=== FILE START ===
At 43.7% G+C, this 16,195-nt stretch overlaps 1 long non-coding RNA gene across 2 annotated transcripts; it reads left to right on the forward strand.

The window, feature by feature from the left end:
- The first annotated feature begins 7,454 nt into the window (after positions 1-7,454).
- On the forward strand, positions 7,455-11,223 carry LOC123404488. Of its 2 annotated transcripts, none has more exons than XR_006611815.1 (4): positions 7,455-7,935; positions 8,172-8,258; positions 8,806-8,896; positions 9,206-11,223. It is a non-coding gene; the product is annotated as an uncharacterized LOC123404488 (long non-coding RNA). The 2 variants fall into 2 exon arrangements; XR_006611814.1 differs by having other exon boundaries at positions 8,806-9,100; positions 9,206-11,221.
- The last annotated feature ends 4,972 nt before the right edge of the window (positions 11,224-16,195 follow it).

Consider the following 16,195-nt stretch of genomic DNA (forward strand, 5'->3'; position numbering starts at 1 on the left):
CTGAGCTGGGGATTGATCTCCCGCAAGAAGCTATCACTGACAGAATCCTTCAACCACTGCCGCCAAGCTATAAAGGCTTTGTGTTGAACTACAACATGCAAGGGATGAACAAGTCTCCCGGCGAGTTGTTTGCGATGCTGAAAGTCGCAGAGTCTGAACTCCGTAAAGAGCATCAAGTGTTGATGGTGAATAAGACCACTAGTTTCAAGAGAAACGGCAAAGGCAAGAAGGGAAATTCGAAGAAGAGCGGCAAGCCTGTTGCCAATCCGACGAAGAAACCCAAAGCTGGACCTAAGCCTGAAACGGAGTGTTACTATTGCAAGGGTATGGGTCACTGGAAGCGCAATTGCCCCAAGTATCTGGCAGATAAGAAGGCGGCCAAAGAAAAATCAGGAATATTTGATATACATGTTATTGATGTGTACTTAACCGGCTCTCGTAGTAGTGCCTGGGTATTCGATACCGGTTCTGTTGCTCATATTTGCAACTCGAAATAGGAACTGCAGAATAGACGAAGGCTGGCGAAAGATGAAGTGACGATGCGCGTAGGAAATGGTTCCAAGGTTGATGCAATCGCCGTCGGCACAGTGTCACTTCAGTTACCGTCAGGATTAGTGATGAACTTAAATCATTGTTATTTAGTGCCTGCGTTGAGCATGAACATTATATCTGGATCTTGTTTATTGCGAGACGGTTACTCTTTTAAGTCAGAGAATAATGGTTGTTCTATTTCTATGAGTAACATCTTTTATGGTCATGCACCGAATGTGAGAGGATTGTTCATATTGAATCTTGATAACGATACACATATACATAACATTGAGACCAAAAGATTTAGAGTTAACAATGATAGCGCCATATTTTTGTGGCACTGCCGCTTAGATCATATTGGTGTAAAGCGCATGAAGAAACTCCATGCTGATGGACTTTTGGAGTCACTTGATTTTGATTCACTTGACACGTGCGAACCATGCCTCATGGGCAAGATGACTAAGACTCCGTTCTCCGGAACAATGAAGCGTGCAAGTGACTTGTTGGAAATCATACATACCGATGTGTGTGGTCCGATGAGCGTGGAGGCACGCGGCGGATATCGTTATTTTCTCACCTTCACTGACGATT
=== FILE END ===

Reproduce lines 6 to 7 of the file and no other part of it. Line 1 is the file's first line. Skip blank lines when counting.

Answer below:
Consider the following 16,195-nt stretch of genomic DNA (forward strand, 5'->3'; position numbering starts at 1 on the left):
CTGAGCTGGGGATTGATCTCCCGCAAGAAGCTATCACTGACAGAATCCTTCAACCACTGCCGCCAAGCTATAAAGGCTTTGTGTTGAACTACAACATGCAAGGGATGAACAAGTCTCCCGGCGAGTTGTTTGCGATGCTGAAAGTCGCAGAGTCTGAACTCCGTAAAGAGCATCAAGTGTTGATGGTGAATAAGACCACTAGTTTCAAGAGAAACGGCAAAGGCAAGAAGGGAAATTCGAAGAAGAGCGGCAAGCCTGTTGCCAATCCGACGAAGAAACCCAAAGCTGGACCTAAGCCTGAAACGGAGTGTTACTATTGCAAGGGTATGGGTCACTGGAAGCGCAATTGCCCCAAGTATCTGGCAGATAAGAAGGCGGCCAAAGAAAAATCAGGAATATTTGATATACATGTTATTGATGTGTACTTAACCGGCTCTCGTAGTAGTGCCTGGGTATTCGATACCGGTTCTGTTGCTCATATTTGCAACTCGAAATAGGAACTGCAGAATAGACGAAGGCTGGCGAAAGATGAAGTGACGATGCGCGTAGGAAATGGTTCCAAGGTTGATGCAATCGCCGTCGGCACAGTGTCACTTCAGTTACCGTCAGGATTAGTGATGAACTTAAATCATTGTTATTTAGTGCCTGCGTTGAGCATGAACATTATATCTGGATCTTGTTTATTGCGAGACGGTTACTCTTTTAAGTCAGAGAATAATGGTTGTTCTATTTCTATGAGTAACATCTTTTATGGTCATGCACCGAATGTGAGAGGATTGTTCATATTGAATCTTGATAACGATACACATATACATAACATTGAGACCAAAAGATTTAGAGTTAACAATGATAGCGCCATATTTTTGTGGCACTGCCGCTTAGATCATATTGGTGTAAAGCGCATGAAGAAACTCCATGCTGATGGACTTTTGGAGTCACTTGATTTTGATTCACTTGACACGTGCGAACCATGCCTCATGGGCAAGATGACTAAGACTCCGTTCTCCGGAACAATGAAGCGTGCAAGTGACTTGTTGGAAATCATACATACCGATGTGTGTGGTCCGATGAGCGTGGAGGCACGCGGCGGATATCGTTATTTTCTCACCTTCACTGACGATT